Keith Madeira leads an engaging talk on Gibraltar cartography.
Earlier today, The University of Gibraltar welcomed around 40 guests to the second lecture in series seven, titled ‘A Visual Story from the Top Down Layering Maps of Gibraltar.’ The talk was conducted by Keith Madeira, a current student at the University of Gibraltar who works closely alongside the team at the Gibraltar National Archive, working to piece together Gibraltar’s history through the discovery of old maps.
In his talk, Keith stated that he has “always been a fan of local history,” and so his path to having a career piecing together and investigating old maps of Gibraltar was a natural fit for him.
During the lecture, he detailed how Gibraltar’s landscape has changed over the years, comparing old maps and aerial photographs to modern day cartography. Notable changes included the reclamation of land from the sea and the enhancement of the Europa Point area, including the building of the University itself. These changes were covered in the presentation using an array of fascinating images, maps and diagrams.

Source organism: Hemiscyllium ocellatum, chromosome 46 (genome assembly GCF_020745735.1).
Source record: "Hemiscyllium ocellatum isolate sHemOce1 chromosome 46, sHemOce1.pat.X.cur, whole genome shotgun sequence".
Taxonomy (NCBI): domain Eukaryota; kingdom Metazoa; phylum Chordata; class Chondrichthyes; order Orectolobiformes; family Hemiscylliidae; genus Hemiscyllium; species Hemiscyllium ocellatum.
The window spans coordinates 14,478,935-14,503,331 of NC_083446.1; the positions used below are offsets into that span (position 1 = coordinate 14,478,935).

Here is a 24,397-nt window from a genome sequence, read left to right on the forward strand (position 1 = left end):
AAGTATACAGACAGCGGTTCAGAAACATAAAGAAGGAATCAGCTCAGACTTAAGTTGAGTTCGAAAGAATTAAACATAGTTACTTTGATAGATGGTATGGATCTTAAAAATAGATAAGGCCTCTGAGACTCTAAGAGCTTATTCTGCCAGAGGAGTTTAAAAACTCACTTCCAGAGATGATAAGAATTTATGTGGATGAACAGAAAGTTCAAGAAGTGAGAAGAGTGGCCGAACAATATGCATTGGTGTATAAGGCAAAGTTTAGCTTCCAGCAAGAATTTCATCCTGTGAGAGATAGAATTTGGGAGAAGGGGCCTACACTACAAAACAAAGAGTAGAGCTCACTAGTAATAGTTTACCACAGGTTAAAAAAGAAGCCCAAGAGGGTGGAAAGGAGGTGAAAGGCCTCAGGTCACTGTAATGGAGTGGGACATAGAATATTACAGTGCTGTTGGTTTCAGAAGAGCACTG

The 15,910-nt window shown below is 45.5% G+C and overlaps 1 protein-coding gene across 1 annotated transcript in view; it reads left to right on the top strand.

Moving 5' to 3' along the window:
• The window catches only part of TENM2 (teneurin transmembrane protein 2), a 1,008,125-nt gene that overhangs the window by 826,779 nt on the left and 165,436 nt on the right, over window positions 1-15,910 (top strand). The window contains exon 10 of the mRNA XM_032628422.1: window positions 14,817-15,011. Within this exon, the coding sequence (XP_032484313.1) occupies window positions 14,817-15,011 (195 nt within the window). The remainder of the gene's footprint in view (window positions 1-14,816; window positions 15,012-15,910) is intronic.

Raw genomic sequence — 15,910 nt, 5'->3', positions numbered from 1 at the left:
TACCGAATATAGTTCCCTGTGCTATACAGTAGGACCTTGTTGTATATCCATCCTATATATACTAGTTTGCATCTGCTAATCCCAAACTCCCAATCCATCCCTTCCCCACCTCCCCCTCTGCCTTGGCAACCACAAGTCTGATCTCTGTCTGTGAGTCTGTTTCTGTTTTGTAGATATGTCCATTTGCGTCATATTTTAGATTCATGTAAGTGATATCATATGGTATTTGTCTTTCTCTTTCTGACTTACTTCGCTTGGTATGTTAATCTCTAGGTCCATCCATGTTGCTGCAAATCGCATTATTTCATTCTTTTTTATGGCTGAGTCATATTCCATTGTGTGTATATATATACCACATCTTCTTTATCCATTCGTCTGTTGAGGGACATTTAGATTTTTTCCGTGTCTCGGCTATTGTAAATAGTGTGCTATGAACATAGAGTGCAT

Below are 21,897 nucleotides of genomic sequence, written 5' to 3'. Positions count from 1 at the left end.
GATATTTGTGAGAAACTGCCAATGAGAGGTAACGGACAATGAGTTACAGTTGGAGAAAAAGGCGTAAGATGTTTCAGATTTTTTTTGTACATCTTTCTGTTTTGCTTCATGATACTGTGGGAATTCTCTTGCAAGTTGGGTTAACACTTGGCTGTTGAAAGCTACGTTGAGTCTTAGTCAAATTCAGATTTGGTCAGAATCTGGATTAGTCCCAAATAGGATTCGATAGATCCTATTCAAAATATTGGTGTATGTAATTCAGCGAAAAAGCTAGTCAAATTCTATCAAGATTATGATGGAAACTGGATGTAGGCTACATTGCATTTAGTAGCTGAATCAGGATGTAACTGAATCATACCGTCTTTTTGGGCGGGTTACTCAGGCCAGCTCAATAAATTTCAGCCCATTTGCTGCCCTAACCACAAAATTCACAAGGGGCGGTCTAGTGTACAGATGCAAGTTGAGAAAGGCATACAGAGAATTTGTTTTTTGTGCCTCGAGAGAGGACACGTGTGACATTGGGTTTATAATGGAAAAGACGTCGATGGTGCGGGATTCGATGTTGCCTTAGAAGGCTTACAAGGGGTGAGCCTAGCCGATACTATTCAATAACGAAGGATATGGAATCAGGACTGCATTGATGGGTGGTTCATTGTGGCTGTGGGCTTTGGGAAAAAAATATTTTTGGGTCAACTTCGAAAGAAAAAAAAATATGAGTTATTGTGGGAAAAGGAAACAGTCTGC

The engaging talk also explained the importance of cartography and mapping, not only for documenting history, but also in assisting vital fields such as medicine. He detailed this importance through the plague in London, showing how mapping was used to eventually pin down the root cause of the diseases’ spread – a communal water pump.
Our Gibraltar History Lecture Series seven continues next Friday 16th July with a talk titled ‘A Campus with History: The University of Gibraltar at Europa Point’ led by Caroline Moss-Gibbons. These free talks are open to the public at 10am each Friday at our Europa Point Campus.